Mitchell tells parents to read books with their children and seek out story times at local libraries.  She also urges parents to show their children photographs of their first day at school and share experiences of what it was like to go to school for the first time. 

“Preschool can be an important part of early childhood development,” she said.  “The time spent at preschool may be the first time that a child is away from her or his mom and dad or grandparents, or without their siblings, for an extended period of time.  The kiddos learn a little bit of independence. They also learn their colors and their ABCs and 1-2-3s, which can help them as they start their kindergarten and first-grade years.”

In Canyons, free school programs also are provided at Title I schools. Students who turn 4 years old before Sept. 1, 2019 and live within the boundaries of Midvale, Copperview, Sandy and East Midvale elementary schools can apply to participate. CSD will being taking applications for spots in those preschools on March 1.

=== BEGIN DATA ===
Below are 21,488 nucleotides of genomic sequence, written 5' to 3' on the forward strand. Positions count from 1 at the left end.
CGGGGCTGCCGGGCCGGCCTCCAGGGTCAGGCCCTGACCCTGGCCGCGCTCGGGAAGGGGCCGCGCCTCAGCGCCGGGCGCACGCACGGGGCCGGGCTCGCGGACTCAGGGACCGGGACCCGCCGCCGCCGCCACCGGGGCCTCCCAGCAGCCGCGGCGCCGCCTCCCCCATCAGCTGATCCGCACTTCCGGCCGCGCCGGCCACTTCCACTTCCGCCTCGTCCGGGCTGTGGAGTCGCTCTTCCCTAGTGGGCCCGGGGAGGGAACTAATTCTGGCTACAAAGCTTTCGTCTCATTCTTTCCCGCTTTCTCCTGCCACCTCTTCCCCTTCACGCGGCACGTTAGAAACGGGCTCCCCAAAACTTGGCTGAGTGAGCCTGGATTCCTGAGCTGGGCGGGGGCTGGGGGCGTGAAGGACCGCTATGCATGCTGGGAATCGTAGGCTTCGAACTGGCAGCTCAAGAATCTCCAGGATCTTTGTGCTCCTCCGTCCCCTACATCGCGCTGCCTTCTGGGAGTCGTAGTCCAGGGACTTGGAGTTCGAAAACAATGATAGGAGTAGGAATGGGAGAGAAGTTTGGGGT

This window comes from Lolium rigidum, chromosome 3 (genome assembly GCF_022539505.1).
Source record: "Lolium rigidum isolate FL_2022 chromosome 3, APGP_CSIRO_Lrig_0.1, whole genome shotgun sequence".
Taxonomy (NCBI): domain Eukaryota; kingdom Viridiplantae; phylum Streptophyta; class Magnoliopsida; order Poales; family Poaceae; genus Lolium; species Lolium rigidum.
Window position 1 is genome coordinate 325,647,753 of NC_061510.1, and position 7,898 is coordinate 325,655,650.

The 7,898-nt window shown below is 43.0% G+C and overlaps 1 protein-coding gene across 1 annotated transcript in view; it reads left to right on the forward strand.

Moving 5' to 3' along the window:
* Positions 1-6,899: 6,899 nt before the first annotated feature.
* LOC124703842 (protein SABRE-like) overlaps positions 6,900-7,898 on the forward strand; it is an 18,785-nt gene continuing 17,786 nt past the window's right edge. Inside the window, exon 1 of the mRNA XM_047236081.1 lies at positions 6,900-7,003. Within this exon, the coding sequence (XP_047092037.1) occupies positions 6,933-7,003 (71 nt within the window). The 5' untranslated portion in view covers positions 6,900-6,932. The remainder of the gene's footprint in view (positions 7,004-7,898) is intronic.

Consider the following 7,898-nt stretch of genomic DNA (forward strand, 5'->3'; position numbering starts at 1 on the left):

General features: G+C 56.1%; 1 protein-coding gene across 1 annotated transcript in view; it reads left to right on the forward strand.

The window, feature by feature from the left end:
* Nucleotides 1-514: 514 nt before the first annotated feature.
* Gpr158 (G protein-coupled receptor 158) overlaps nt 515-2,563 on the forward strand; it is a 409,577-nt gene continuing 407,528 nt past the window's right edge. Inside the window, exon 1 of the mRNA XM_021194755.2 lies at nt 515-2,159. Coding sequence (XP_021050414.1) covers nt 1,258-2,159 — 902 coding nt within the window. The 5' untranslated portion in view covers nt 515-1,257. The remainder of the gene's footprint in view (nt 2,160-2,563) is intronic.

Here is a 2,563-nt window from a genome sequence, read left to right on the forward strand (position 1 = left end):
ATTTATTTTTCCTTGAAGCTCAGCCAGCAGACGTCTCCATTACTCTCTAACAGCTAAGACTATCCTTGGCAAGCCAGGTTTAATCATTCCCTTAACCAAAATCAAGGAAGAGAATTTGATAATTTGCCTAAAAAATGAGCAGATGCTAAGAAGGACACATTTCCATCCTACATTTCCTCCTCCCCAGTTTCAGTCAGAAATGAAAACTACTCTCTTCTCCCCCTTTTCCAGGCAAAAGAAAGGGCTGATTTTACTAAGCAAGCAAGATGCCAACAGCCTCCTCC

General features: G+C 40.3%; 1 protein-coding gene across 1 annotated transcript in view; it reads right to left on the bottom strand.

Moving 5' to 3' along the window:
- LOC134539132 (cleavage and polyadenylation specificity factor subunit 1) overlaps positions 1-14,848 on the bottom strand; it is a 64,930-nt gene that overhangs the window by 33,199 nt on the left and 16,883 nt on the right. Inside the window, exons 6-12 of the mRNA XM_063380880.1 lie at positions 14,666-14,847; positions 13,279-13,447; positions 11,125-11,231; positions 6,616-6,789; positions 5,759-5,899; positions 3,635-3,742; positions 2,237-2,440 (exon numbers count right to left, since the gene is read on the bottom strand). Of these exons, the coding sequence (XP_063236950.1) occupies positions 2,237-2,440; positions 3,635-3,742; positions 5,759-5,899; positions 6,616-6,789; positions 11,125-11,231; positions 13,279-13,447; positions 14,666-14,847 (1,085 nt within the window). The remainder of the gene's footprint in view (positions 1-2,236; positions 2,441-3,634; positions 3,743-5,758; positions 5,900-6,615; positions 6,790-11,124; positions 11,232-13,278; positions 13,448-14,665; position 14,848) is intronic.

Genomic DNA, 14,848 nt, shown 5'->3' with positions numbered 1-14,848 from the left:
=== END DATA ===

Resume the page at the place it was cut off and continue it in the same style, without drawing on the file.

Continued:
It’s been said that the influence of a great teacher can never be erased. To celebrate the indelible marks that educators make in the lives of children, the Canyons Board of Education and Administration are asking for nominations for the District’s 2019 Teacher of the Year. 

The community is invited to submit nominations for this year’s top-teacher award, which will be presented to one educator at a community reception and announcement ceremony on Tuesday, April 23 at the Canyons Administration Building-East, 9361 S. 300 East.  The event, to be in the Professional Development Center, is free to the public. 

To nominate a stellar CSD teacher, fill out the nomination form and return it to your PTA/PTSA or the school where the teacher works. Click here for the form. Nominations for the prestigious award will be accepted until Friday, Feb. 1.